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Und sonst so? : 29. 01. 12

Monotremu in RumĂ€nien: “Das ist kein Schwanz”/”Ceci n’est pas o pulă”

* “radius of art“: Internationale Konferenz zum Thema Kreative Politisierung des öffentlichen Raums/Kulturelle Potenziale fĂŒr soziale Transformation. Mittwoch, 8. / Donnerstag, 9. Februar 2012, Heinrich-Böll-Stiftung, Schumannstr. 8, Berlin; u.a. mit Michelangelo Pistoletto (AktionskĂŒnstler/GrĂŒnder der Stiftung „Cittadellarte“, Italien), Basma El Husseini (Kulturmanagerin/-aktivistin, Ägypten), Jonatan Stanczak (The Freedom Theatre, PalĂ€stinensische Gebiete), Bisi Silva (Kunstkritikerin/Direktorin des „Center for Contemporary Art“, Nigeria), Pooja Sood (KĂŒnstlerin/Kulturmanagerin, Indien), Shelley Sacks (KĂŒnstlerin/GrĂŒnderin der „University of the Trees“, England), Jordi Pascual (GrĂŒndungskoordinator des „Committee on Culture of United Cities“, Spanien), Dan Baron Cohen (Umwelt-/Kulturaktivist, Brasilien), Antanas Mockus (ehem. BĂŒrgermeister von Bogota, Direktor der Federici Group, Kolumbien), Alessandro Petti (Leiter „Decolonizing Architecture Art Residence“, PalĂ€stinensische Gebiete)” Via: Mail

* “Art Hack Day is an event dedicated to cracking open the process of art-making, with special reverence toward open-source technologies. Between January 26 – January 28, artists and collaborators will inhabit 319 Scholes to create and explore the participatory nature of technology, bringing together hackers whose medium is art and artists whose medium is technology. The event will be streamed to online audiences, who will be encouraged to participate through various platforms to be listed soon on the ArtHackDay.net website.” Via

* Buchtipp: Leah Lievrouw: “Alternative and Activist New Media” (Polity Press, 200 pages, 2011, English, ISBN-13: 978-0745641843). “Defining new media has always been tricky. Here, the author gives a clear and thorough definition of new media based on three components: the device/artifact which enables the ability to communicate, the communication activity/practice, and the social arrangements and organizational forms created around the artifact and the practice. This is a strong base that, coupled with an explicit reference to “Remediation”, the famous book by Bolter and Grusin, is used to develop Lievrouw’s extended concept of “mediation”, which she suggests both intensifies communication and makes it more participative. Lievrouw ranges over five different fields of investigation: culture-jamming, alternative computing, participatory journalism, mediated mobilization, and commons knowledge. Taking Dada and Situationism as initial reference points, she goes through different classic artworks (by Surveillance Camera Players, RTMark, Jonah Peretti, for example) analyzing the hacktivist initiatives of sharing the DeCSS code embraced by 2600 The Hacker Quarterly magazine and the whole history of Indymedia. According to the author, media activism represents a cultural “turn” which leads to a more contemporary concept of “mediation” as previously explained. What if we’re already beyond this turn? In that case, we’ll hopefully soon see this kind of consistent analysis applied to the next phase of alternative (new) media, such as the alternative use of social media, the ubiquitous possibilities of mobile digital publishing and the building and sharing of alternative archives.” Via: Neural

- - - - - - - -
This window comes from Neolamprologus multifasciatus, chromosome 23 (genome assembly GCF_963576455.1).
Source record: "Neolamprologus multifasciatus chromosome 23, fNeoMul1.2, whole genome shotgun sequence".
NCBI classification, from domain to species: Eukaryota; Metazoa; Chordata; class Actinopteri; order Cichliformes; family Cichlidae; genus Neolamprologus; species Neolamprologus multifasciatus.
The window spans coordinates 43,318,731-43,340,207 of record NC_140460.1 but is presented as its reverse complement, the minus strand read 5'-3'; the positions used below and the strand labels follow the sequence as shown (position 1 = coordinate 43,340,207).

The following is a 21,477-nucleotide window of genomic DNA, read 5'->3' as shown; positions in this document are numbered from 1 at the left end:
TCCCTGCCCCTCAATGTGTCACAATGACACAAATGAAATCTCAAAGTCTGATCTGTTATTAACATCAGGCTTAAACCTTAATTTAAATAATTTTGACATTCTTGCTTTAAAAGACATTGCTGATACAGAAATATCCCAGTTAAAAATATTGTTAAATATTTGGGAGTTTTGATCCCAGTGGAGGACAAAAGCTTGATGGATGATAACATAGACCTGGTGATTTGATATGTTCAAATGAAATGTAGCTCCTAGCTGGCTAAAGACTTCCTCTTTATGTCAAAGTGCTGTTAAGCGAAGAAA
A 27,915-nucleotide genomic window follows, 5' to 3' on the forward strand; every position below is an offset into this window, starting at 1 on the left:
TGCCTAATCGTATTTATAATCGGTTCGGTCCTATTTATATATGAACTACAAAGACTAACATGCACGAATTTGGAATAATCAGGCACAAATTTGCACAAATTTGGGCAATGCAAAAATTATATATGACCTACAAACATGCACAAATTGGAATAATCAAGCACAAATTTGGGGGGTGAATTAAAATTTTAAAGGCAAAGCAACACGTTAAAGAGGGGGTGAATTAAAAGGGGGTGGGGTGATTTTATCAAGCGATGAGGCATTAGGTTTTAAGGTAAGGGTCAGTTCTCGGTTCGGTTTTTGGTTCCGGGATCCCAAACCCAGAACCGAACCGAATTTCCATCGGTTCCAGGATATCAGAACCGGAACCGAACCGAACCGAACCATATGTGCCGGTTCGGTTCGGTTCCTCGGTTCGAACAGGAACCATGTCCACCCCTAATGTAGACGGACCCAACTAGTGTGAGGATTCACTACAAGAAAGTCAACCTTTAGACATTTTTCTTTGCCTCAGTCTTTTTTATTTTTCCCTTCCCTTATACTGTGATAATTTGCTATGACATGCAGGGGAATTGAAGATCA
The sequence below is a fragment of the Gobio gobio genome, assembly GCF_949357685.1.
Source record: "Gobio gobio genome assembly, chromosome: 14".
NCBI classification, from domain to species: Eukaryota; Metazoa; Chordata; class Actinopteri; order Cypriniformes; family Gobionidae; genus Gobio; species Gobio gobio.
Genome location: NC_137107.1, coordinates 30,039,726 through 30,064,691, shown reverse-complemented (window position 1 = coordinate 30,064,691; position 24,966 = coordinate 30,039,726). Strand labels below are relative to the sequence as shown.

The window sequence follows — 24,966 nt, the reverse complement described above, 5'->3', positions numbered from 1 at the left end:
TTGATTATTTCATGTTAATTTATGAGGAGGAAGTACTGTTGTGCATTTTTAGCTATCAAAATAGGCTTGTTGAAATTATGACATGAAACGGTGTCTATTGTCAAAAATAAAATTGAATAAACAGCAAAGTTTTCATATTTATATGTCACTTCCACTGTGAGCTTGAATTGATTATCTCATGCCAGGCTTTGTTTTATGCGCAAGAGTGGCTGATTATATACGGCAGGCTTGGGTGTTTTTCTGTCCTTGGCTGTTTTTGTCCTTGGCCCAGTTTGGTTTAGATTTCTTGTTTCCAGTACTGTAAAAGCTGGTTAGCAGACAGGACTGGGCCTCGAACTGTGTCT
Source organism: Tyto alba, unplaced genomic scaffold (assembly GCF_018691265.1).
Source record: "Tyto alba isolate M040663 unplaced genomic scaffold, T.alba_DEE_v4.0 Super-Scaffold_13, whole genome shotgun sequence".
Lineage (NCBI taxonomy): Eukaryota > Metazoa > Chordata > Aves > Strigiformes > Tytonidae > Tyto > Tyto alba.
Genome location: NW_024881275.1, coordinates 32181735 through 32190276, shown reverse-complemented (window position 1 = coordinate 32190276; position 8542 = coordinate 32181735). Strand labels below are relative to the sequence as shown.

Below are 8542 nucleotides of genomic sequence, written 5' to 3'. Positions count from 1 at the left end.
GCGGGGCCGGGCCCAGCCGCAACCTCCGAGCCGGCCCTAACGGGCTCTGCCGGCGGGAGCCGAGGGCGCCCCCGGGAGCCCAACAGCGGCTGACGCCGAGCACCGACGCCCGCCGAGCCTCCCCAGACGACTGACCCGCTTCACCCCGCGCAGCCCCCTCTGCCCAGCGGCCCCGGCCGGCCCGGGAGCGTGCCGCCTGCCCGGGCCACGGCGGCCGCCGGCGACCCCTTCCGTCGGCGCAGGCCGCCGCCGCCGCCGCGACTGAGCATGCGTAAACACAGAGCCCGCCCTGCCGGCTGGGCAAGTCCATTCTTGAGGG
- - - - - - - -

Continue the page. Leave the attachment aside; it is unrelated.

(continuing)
* Striking against censorship: “PROTECT-IP is a bill that has been introduced in the Senate and the House and is moving quickly through Congress. It gives the government and corporations the ability to censor the net, in the name of protecting “creativity”. The law would let the government or corporations censor entire sites– they just have to convince a judge that the site is “dedicated to copyright infringement.”"

* “On the occasion of the 20th anniversary of do it, Hans Ulrich Obrist and Independent Curators International (ICI) are teaming up to investigate and archive the evolving exhibition, which is now the most wide-reaching in the world, and they need your help. ICI is launching a call for documentation of do it exhibitions done spontaneously, residentially, on a small scale or a large scale—essentially any and all material from a realization of do it that may have been excluded from the official exhibition history. ICI and Obrist are aware that many independent and little-known iterations of the exhibition have taken place, and as the do-it-yourself ethos forms the foundation of the exhibition’s premise, material on these more impromptu or makeshift shows is of great import to the exhibition at large. do it began in 1993 with a discussion in Paris between the artists Christian Boltanski and Bertrand Lavier with Obrist about whether an exhibition could be made from a series of instructions: How would an artist’s work be transformed if others made the artwork? To see what would happen, they invited 13 artists to send instructions, which were then translated into 9 different languages and circulated as a book.”

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